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Brenton Tarrant shot and killed 51 people at two mosques in Christchurch in 2019. He had been expected to appear in court to challenge his prison conditions and his designation as a terrorist.
Brenton Tarrant, seen here at his original trial in 2020, failed to show up to a judicial review hearing.
A white supremacist gunman who killed 51 people in New Zealand failed to appear in court on Thursday as he sought judicial review of his prison conditions and his designation as a terrorist.
Australian national Brenton Tarrant is serving a life sentence without parole for the murders at two Christchurch mosques in March 2019, the worst mass shooting in the country's history, an act he livestreamed online.
Tarrant was expected to represent himself at the High Court hearing by joining via video-link from an Auckland jail, during which he was supposed to challenge his designation as a "terrorist entity" under the Terrorism Suppression Act.
He pleaded guilty to terror offenses at his original trial in 2020.
But the 30-year-old failed to appear and judges adjourned proceedings until a later date.
They gave no details as to the reasons for Tarrant's no-show, but it is expected to have no bearing on his legal challenge.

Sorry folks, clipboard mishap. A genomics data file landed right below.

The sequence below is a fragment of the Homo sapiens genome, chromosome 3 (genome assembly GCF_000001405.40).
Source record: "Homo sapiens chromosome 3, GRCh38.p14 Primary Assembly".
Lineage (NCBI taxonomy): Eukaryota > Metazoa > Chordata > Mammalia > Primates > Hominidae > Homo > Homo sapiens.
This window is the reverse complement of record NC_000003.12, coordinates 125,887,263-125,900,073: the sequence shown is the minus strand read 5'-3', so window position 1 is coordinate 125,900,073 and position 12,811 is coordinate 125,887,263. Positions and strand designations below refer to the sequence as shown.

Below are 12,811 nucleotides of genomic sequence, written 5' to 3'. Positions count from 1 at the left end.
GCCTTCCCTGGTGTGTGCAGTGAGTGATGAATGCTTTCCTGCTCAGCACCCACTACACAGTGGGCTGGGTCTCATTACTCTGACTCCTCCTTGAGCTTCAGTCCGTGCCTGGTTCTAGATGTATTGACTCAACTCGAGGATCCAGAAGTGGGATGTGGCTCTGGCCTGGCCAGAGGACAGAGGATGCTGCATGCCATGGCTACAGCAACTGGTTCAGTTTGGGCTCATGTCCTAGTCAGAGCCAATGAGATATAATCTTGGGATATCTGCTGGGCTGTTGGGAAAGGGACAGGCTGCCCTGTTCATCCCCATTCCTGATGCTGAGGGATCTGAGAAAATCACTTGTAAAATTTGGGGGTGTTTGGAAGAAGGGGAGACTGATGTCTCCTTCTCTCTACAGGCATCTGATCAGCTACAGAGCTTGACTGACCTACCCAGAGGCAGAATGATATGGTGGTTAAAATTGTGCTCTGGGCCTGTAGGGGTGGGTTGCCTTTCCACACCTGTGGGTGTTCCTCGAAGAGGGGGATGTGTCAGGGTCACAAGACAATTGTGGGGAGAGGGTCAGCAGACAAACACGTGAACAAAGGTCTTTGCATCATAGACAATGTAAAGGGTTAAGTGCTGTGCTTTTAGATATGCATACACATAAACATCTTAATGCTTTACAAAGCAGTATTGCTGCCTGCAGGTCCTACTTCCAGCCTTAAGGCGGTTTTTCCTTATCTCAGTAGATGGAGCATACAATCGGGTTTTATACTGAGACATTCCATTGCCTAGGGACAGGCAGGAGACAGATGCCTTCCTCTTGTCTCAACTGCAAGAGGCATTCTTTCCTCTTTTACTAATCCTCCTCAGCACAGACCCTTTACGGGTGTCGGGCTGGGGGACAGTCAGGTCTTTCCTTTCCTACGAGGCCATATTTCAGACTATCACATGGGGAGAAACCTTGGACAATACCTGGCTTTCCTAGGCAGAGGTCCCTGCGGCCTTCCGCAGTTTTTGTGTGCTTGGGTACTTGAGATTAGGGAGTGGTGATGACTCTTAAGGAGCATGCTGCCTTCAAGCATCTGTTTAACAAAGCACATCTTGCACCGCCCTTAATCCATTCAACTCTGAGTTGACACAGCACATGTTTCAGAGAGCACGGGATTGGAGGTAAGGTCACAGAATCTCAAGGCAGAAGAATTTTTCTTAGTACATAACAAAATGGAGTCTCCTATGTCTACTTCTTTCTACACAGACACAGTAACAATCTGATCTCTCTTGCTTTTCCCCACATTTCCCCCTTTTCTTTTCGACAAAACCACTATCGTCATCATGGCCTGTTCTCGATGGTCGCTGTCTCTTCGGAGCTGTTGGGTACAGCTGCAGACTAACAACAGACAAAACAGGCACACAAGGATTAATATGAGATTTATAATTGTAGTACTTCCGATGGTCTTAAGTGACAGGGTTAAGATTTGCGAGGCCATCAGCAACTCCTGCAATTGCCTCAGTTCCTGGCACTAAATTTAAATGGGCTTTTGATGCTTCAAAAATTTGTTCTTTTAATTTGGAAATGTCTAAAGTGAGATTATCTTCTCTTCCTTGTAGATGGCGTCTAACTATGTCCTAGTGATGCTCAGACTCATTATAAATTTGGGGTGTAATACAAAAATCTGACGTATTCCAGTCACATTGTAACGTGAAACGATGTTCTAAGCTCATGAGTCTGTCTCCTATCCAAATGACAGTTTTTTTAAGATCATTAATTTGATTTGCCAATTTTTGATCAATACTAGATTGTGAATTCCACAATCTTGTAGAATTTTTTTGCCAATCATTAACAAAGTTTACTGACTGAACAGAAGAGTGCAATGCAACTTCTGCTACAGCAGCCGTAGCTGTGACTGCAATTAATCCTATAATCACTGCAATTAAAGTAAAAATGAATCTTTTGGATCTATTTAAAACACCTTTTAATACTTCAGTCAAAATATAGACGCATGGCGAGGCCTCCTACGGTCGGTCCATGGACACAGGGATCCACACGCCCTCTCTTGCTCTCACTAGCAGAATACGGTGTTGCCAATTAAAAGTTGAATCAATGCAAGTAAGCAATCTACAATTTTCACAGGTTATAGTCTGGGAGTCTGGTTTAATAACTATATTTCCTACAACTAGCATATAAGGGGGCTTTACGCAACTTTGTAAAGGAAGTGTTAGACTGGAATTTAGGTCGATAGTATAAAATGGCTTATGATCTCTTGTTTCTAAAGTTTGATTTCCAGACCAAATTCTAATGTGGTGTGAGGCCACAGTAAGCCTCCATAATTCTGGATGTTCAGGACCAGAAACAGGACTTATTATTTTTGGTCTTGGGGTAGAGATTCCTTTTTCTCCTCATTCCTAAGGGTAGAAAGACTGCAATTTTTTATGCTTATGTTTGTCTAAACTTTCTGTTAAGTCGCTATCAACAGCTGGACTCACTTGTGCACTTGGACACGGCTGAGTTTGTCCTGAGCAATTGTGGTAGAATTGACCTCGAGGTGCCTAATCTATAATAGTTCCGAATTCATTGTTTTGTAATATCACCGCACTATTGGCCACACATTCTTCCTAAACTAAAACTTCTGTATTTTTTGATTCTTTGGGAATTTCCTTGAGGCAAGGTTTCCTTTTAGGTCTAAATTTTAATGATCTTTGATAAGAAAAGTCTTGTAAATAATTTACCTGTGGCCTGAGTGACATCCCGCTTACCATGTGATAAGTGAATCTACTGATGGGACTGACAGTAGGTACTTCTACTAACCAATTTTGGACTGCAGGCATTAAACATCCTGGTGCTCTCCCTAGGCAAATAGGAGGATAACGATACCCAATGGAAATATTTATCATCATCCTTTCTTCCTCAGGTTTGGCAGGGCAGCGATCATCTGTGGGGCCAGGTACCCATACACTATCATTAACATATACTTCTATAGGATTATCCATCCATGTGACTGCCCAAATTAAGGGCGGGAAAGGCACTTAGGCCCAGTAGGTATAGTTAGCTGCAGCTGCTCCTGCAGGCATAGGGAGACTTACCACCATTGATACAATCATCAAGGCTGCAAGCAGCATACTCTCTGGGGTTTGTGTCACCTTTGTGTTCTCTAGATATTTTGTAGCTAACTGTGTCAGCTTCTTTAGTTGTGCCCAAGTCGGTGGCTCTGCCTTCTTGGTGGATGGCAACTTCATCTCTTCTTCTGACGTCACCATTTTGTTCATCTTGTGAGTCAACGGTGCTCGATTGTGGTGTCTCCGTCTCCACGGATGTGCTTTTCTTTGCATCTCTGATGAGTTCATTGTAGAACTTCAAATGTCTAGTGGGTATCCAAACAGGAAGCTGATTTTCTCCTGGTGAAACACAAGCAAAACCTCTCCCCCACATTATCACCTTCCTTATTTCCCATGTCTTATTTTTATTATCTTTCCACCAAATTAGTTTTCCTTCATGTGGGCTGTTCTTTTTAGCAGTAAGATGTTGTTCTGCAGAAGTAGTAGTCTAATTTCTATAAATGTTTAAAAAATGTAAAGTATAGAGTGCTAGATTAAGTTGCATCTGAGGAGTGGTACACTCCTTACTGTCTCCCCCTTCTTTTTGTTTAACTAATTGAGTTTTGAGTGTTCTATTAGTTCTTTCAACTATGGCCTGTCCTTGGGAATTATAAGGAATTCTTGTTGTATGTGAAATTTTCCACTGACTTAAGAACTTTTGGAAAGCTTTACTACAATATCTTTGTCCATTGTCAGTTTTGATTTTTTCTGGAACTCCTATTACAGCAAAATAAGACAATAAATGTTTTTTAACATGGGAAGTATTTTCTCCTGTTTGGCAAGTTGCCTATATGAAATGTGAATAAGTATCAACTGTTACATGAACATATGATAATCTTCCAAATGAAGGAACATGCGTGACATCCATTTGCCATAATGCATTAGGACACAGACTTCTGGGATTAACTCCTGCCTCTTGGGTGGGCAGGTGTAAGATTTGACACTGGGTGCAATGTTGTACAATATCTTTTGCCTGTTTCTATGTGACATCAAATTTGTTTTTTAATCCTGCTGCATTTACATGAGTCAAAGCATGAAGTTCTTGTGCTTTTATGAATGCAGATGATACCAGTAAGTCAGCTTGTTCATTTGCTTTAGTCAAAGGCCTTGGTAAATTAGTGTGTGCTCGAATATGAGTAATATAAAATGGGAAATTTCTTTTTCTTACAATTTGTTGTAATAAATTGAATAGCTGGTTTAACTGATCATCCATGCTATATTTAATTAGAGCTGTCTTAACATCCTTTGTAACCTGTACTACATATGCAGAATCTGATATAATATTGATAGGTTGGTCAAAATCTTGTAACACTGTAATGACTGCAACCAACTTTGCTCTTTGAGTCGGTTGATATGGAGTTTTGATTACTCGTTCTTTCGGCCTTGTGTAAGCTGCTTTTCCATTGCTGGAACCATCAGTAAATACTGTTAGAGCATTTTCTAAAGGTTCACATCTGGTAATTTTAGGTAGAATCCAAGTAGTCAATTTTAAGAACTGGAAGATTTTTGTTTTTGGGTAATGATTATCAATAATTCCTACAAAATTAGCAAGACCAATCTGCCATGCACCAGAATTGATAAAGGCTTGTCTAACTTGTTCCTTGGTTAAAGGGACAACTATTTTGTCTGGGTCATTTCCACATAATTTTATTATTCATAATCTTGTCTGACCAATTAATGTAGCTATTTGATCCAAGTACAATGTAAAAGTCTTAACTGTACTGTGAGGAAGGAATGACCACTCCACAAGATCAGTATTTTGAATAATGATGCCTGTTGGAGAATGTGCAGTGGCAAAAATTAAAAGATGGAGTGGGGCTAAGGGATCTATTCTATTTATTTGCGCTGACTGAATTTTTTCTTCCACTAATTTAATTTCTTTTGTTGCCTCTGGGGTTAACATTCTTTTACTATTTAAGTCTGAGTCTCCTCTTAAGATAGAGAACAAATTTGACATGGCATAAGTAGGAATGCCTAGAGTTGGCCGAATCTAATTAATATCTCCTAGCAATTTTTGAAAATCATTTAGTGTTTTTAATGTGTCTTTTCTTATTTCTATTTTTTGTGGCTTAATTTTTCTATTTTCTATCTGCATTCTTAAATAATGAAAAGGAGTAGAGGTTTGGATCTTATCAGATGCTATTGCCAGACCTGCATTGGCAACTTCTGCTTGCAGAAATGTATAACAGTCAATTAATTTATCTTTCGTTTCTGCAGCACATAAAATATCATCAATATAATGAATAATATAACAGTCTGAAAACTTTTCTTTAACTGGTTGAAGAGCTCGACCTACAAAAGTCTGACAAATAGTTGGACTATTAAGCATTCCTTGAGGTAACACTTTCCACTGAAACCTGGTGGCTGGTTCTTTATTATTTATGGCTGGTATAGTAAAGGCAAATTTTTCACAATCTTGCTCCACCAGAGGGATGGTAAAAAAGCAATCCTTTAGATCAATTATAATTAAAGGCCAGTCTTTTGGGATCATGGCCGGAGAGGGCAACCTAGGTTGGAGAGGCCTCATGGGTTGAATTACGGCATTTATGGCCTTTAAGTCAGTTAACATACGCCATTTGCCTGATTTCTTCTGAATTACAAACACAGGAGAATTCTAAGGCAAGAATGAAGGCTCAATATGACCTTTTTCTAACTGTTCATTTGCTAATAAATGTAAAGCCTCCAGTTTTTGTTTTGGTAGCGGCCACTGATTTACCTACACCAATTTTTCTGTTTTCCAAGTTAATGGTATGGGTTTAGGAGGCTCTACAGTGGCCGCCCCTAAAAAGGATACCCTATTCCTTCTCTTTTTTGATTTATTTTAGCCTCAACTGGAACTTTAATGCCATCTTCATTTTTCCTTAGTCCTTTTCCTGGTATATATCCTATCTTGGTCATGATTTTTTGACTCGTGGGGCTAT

Tarrant became the first person in New Zealand's history to be given a life sentence without parole after he admitted to the murders.
He was also convicted of the attempted murder of another 40 people and one charge of terrorism.
On sentencing Tarrant last August, Judge Cameron Mander said: "Your crimes are so wicked that even if you are detained until you die, it will not exhaust the requirements of punishment."
In New Zealand and other common law countries, a sentence without parole means the offender will not be given the opportunity to leave prison after serving only a portion of their sentence.
Tarrant moved to New Zealand in 2017 when he started planning his attacks on the country's Muslim community.
Shortly before the killings, he posted a 74-page white supremacist manifesto online.
jf/msh (dpa, Reuters)